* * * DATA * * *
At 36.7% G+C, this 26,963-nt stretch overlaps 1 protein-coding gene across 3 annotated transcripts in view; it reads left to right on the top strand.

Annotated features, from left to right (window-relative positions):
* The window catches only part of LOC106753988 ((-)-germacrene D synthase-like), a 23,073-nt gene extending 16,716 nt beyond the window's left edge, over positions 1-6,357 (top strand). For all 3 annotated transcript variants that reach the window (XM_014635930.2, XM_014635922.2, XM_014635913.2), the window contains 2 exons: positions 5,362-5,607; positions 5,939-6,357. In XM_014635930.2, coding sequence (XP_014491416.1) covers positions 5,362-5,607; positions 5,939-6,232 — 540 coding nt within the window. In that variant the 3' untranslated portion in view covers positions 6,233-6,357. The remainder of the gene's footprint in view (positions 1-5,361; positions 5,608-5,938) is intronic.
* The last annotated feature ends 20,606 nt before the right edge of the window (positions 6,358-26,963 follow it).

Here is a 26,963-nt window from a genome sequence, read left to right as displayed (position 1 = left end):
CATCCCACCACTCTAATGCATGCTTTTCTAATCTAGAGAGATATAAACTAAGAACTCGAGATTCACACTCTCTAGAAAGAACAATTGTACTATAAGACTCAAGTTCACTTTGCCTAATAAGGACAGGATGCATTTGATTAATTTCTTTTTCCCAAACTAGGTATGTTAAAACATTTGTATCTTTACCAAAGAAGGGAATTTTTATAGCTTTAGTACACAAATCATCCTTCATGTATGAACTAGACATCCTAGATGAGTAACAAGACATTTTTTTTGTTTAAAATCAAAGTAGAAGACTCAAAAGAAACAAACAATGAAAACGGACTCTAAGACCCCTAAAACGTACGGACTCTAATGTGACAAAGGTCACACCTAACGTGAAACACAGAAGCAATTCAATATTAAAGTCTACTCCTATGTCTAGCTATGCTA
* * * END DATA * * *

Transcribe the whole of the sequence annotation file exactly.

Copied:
At 36.7% G+C, this 26,963-nt stretch overlaps 1 protein-coding gene across 3 annotated transcripts in view; it reads left to right on the top strand.

Annotated features, from left to right (window-relative positions):
* The window catches only part of LOC106753988 ((-)-germacrene D synthase-like), a 23,073-nt gene extending 16,716 nt beyond the window's left edge, over positions 1-6,357 (top strand). For all 3 annotated transcript variants that reach the window (XM_014635930.2, XM_014635922.2, XM_014635913.2), the window contains 2 exons: positions 5,362-5,607; positions 5,939-6,357. In XM_014635930.2, coding sequence (XP_014491416.1) covers positions 5,362-5,607; positions 5,939-6,232 — 540 coding nt within the window. In that variant the 3' untranslated portion in view covers positions 6,233-6,357. The remainder of the gene's footprint in view (positions 1-5,361; positions 5,608-5,938) is intronic.
* The last annotated feature ends 20,606 nt before the right edge of the window (positions 6,358-26,963 follow it).

Here is a 26,963-nt window from a genome sequence, read left to right as displayed (position 1 = left end):
CATCCCACCACTCTAATGCATGCTTTTCTAATCTAGAGAGATATAAACTAAGAACTCGAGATTCACACTCTCTAGAAAGAACAATTGTACTATAAGACTCAAGTTCACTTTGCCTAATAAGGACAGGATGCATTTGATTAATTTCTTTTTCCCAAACTAGGTATGTTAAAACATTTGTATCTTTACCAAAGAAGGGAATTTTTATAGCTTTAGTACACAAATCATCCTTCATGTATGAACTAGACATCCTAGATGAGTAACAAGACATTTTTTTTGTTTAAAATCAAAGTAGAAGACTCAAAAGAAACAAACAATGAAAACGGACTCTAAGACCCCTAAAACGTACGGACTCTAATGTGACAAAGGTCACACCTAACGTGAAACACAGAAGCAATTCAATATTAAAGTCTACTCCTATGTCTAGCTATGCTA